I’ve never taught acting, which is just one more reason why I never got to be the best actor I could have been. However, I did have the opportunity several years ago to share the best of what actors knew better than anyone else with a large group of civilians.
What never occurred to me at the time was that the same muscles actors build at the actor gym (i.e., while acting, rehearsing, etc.) would probably come in handy for actors when they’re out and about in the real world, too. I mean, if we approached the rest of our lives with a tenth of the vigor (not to mention rigor) that we bring to acting, we could clean up the environment, activate the citizenry, and solve world peace—not to mention live in tidy apartments for good!
So what is it that actors do as actors that they’d be well-served to do in their own civilian lives?
1. Actors do their homework. Good actors know a script inside out, from what the characters eat to where they poop. A good actor scours the pages for details, then researches what’s not there (helloooo, dramaturgy!). Most of it won’t even get used on stage directly, but all of it helps us move around more naturally and confidently in this elaborate world of make-believe we’re constructing: the more we know about the dank walls of a dark castle in medieval Denmark, the more an audience can relax and forget they’re in a well-lit theater in 21st-century Manhattan.
Have you thought about how much calmer you’d be going into an audition if you knew every single bit of information available not just about the script and your character, but about everyone else in that room? Can you imagine the poise and confidence you could bring to any situation if you approached it like an acting job? Maybe it’s time.
2. Actors embrace constraints. If you’ve ever stared at a blank piece of anything you know the truth won’t set you free: parameters will. Good actors love girdles–literal ones that help them move like a Mid-Century housewife, or cultural ones, that make crying a big deal for the Mid-Century breadwinner. Any “fixed given” a gift: a place in time, an overriding emotion, :30 of airtime. The more unknowns you eliminate, the narrower your parameters, the more you can play wildly and passionately in the space you have left.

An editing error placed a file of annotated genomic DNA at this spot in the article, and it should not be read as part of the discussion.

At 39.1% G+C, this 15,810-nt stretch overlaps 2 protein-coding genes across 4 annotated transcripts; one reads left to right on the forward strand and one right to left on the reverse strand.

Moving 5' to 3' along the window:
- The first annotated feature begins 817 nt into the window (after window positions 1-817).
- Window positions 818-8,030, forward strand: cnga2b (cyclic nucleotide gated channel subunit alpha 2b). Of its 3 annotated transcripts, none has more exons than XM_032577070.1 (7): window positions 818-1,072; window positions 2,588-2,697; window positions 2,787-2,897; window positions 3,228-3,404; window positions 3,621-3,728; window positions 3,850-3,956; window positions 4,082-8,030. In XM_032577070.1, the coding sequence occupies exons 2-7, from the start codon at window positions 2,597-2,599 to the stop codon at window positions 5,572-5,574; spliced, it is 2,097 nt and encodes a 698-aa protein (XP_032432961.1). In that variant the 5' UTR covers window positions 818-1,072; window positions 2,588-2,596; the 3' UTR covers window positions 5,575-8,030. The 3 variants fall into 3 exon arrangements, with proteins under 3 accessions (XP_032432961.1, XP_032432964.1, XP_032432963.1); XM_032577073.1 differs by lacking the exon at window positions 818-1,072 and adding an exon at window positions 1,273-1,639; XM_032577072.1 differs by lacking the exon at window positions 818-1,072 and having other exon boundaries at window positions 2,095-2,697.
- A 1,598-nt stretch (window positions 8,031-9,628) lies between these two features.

Of course, this will serve any actor who also wants to write. (Re-read that bit about the blank thing, above.) But having constraints it is also a great approach to bring to goal-setting: discrete tasks parceled out in sensible packets of time = goals unlocked!
3. Actors are GREAT at playing. At least, the best actors are. Not just in front of the camera, while they’re pretending to be someone else, or in rehearsal, when they’re figuring out the best ways to do it. We can fall into grooves where we play ALL THE TIME, moving through life in a perpetual and occasionally annoying childlike state of wonder. You don’t have to treat every trip to the DMV like a day in Disneyland, but the more you can embrace your innate, unique playfulness, the more you will be able to connect with people.
All well and good, but where is the one place where, all too often, we leave our best, most uniquely playful selves at the door? At auditions! Ridiculous, yes, but as someone who has been on both sides of that process, I can vouch for it: most actors tense up and stop playing in the one place where it’s really, really called for. Usually because OMG THERE IS TOO MUCH AT STAKE. I don’t believe we can consciously bring ourselves to be less self-conscious (which, of course, is the secret to authentic, infectious playfulness). What we can do is bring our attention to the process, though, because what’s watched cannot help but change, however slowly.
How did you do, reviewing the above? Are you using your actor tools to the max in all areas of your life?
Think about it over the next month, and pay attention. We’ll be back in May with Part 2 and more tools….